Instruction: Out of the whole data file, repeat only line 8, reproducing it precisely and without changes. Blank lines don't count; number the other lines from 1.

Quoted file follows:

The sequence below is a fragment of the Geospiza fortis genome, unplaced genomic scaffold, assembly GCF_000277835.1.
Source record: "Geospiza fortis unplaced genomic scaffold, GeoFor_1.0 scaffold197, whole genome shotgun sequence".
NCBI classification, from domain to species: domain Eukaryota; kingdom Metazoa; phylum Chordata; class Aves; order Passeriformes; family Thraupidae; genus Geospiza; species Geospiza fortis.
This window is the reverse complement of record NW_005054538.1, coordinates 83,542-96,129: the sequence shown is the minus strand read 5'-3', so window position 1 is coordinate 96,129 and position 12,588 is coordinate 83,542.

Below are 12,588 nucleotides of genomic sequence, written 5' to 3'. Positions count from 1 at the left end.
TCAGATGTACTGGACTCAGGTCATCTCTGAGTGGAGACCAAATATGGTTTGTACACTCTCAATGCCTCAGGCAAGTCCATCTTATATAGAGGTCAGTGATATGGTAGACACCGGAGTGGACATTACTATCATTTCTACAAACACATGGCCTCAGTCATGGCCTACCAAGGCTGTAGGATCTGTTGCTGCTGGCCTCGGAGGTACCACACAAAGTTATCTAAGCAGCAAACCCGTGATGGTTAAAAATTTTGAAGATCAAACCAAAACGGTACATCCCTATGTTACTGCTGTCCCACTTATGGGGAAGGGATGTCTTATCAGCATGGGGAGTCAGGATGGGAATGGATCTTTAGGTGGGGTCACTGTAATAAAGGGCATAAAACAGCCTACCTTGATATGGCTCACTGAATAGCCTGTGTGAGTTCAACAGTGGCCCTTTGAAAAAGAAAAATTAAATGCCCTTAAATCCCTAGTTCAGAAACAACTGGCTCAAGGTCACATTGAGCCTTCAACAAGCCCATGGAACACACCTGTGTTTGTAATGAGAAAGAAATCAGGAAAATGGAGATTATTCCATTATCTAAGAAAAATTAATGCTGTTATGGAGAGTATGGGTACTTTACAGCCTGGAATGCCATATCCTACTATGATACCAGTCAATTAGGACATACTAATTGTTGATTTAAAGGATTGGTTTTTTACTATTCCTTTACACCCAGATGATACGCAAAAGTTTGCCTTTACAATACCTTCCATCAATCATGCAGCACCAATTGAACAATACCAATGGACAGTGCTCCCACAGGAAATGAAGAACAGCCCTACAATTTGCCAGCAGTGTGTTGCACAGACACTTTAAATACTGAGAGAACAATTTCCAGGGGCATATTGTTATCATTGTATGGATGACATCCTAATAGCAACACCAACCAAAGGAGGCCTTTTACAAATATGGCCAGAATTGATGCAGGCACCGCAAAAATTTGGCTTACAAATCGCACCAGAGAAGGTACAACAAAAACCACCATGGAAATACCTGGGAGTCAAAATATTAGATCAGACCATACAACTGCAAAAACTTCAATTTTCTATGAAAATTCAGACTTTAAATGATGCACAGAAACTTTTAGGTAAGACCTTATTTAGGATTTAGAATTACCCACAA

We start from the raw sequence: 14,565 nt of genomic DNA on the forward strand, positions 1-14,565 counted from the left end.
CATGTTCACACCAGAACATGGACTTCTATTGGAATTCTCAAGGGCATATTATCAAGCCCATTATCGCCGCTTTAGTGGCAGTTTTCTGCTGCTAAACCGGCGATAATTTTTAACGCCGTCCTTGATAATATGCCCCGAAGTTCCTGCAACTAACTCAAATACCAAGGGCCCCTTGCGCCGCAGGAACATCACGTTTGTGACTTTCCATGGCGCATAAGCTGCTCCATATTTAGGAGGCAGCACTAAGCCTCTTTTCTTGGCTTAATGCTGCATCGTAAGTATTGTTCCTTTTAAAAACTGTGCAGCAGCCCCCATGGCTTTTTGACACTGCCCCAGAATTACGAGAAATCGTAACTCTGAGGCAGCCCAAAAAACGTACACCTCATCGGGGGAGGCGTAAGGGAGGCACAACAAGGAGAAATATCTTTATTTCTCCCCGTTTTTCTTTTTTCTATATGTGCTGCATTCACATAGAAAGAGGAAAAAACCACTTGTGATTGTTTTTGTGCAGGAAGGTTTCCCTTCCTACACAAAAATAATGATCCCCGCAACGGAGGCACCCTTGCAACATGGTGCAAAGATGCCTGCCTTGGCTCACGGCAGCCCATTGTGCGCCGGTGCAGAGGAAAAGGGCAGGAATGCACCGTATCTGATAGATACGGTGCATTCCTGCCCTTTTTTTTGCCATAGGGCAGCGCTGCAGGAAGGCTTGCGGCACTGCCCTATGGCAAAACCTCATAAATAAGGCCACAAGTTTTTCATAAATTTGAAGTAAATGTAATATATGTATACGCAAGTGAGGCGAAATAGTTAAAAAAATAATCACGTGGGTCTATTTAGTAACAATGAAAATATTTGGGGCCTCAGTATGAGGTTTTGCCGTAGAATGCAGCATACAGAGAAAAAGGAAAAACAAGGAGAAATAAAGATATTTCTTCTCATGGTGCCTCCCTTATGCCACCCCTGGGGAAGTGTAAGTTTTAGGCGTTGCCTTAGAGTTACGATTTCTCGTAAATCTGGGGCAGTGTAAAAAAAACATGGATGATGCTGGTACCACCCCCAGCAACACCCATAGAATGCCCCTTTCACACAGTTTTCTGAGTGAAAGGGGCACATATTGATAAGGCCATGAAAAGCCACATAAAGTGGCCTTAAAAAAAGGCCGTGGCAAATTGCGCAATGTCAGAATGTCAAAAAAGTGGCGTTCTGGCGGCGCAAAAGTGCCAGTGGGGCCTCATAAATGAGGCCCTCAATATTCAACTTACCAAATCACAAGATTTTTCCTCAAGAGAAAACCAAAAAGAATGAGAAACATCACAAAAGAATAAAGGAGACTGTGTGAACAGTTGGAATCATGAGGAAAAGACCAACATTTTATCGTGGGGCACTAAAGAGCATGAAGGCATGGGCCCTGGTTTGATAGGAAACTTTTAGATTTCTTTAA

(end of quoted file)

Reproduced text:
CATGTTCACACCAGAACATGGACTTCTATTGGAATTCTCAAGGGCATATTATCAAGCCCATTATCGCCGCTTTAGTGGCAGTTTTCTGCTGCTAAACCGGCGATAATTTTTAACGCCGTCCTTGATAATATGCCCCGAAGTTCCTGCAACTAACTCAAATACCAAGGGCCCCTTGCGCCGCAGGAACATCACGTTTGTGACTTTCCATGGCGCATAAGCTGCTCCATATTTAGGAGGCAGCACTAAGCCTCTTTTCTTGGCTTAATGCTGCATCGTAAGTATTGTTCCTTTTAAAAACTGTGCAGCAGCCCCCATGGCTTTTTGACACTGCCCCAGAATTACGAGAAATCGTAACTCTGAGGCAGCCCAAAAAACGTACACCTCATCGGGGGAGGCGTAAGGGAGGCACAACAAGGAGAAATATCTTTATTTCTCCCCGTTTTTCTTTTTTCTATATGTGCTGCATTCACATAGAAAGAGGAAAAAACCACTTGTGATTGTTTTTGTGCAGGAAGGTTTCCCTTCCTACACAAAAATAATGATCCCCGCAACGGAGGCACCCTTGCAACATGGTGCAAAGATGCCTGCCTTGGCTCACGGCAGCCCATTGTGCGCCGGTGCAGAGGAAAAGGGCAGGAATGCACCGTATCTGATAGATACGGTGCATTCCTGCCCTTTTTTTTGCCATAGGGCAGCGCTGCAGGAAGGCTTGCGGCACTGCCCTATGGCAAAACCTCATAAATAAGGCCACAAGTTTTTCATAAATTTGAAGTAAATGTAATATATGTATACGCAAGTGAGGCGAAATAGTTAAAAAAATAATCACGTGGGTCTATTTAGTAACAATGAAAATATTTGGGGCCTCAGTATGAGGTTTTGCCGTAGAATGCAGCATACAGAGAAAAAGGAAAAACAAGGAGAAATAAAGATATTTCTTCTCATGGTGCCTCCCTTATGCCACCCCTGGGGAAGTGTAAGTTTTAGGCGTTGCCTTAGAGTTACGATTTCTCGTAAATCTGGGGCAGTGTAAAAAAAACATGGATGATGCTGGTACCACCCCCAGCAACACCCATAGAATGCCCCTTTCACACAGTTTTCTGAGTGAAAGGGGCACATATTGATAAGGCCATGAAAAGCCACATAAAGTGGCCTTAAAAAAAGGCCGTGGCAAATTGCGCAATGTCAGAATGTCAAAAAAGTGGCGTTCTGGCGGCGCAAAAGTGCCAGTGGGGCCTCATAAATGAGGCCCTCAATATTCAACTTACCAAATCACAAGATTTTTCCTCAAGAGAAAACCAAAAAGAATGAGAAACATCACAAAAGAATAAAGGAGACTGTGTGAACAGTTGGAATCATGAGGAAAAGACCAACATTTTATCGTGGGGCACTAAAGAGCATGAAGGCATGGGCCCTGGTTTGATAGGAAACTTTTAGATTTCTTTAA